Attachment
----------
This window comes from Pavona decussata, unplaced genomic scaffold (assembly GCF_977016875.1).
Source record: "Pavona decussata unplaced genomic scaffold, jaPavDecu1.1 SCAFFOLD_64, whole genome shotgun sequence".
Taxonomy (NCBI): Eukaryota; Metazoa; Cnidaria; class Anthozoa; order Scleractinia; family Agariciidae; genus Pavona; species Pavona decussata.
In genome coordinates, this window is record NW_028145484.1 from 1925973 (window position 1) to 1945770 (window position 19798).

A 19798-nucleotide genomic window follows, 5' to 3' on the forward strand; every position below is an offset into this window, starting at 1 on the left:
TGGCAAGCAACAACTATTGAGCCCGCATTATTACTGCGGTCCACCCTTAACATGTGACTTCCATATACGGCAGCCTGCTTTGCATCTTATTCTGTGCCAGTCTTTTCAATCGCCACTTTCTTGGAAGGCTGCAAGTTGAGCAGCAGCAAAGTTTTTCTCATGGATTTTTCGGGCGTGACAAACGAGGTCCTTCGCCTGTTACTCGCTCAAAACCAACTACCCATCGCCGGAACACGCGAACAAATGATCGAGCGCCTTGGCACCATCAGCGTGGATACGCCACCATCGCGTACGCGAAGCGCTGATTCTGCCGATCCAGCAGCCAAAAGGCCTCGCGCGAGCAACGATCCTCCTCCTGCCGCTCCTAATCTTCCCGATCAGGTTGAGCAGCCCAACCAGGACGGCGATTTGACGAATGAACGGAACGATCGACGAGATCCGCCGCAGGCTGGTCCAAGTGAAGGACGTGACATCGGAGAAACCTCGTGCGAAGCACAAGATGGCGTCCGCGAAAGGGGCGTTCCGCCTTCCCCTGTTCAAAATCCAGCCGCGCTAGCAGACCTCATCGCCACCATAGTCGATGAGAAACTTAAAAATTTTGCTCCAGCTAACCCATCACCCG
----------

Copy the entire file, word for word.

This window comes from Pavona decussata, unplaced genomic scaffold (assembly GCF_977016875.1).
Source record: "Pavona decussata unplaced genomic scaffold, jaPavDecu1.1 SCAFFOLD_64, whole genome shotgun sequence".
Taxonomy (NCBI): Eukaryota; Metazoa; Cnidaria; class Anthozoa; order Scleractinia; family Agariciidae; genus Pavona; species Pavona decussata.
In genome coordinates, this window is record NW_028145484.1 from 1925973 (window position 1) to 1945770 (window position 19798).

A 19798-nucleotide genomic window follows, 5' to 3' on the forward strand; every position below is an offset into this window, starting at 1 on the left:
TGGCAAGCAACAACTATTGAGCCCGCATTATTACTGCGGTCCACCCTTAACATGTGACTTCCATATACGGCAGCCTGCTTTGCATCTTATTCTGTGCCAGTCTTTTCAATCGCCACTTTCTTGGAAGGCTGCAAGTTGAGCAGCAGCAAAGTTTTTCTCATGGATTTTTCGGGCGTGACAAACGAGGTCCTTCGCCTGTTACTCGCTCAAAACCAACTACCCATCGCCGGAACACGCGAACAAATGATCGAGCGCCTTGGCACCATCAGCGTGGATACGCCACCATCGCGTACGCGAAGCGCTGATTCTGCCGATCCAGCAGCCAAAAGGCCTCGCGCGAGCAACGATCCTCCTCCTGCCGCTCCTAATCTTCCCGATCAGGTTGAGCAGCCCAACCAGGACGGCGATTTGACGAATGAACGGAACGATCGACGAGATCCGCCGCAGGCTGGTCCAAGTGAAGGACGTGACATCGGAGAAACCTCGTGCGAAGCACAAGATGGCGTCCGCGAAAGGGGCGTTCCGCCTTCCCCTGTTCAAAATCCAGCCGCGCTAGCAGACCTCATCGCCACCATAGTCGATGAGAAACTTAAAAATTTTGCTCCAGCTAACCCATCACCCG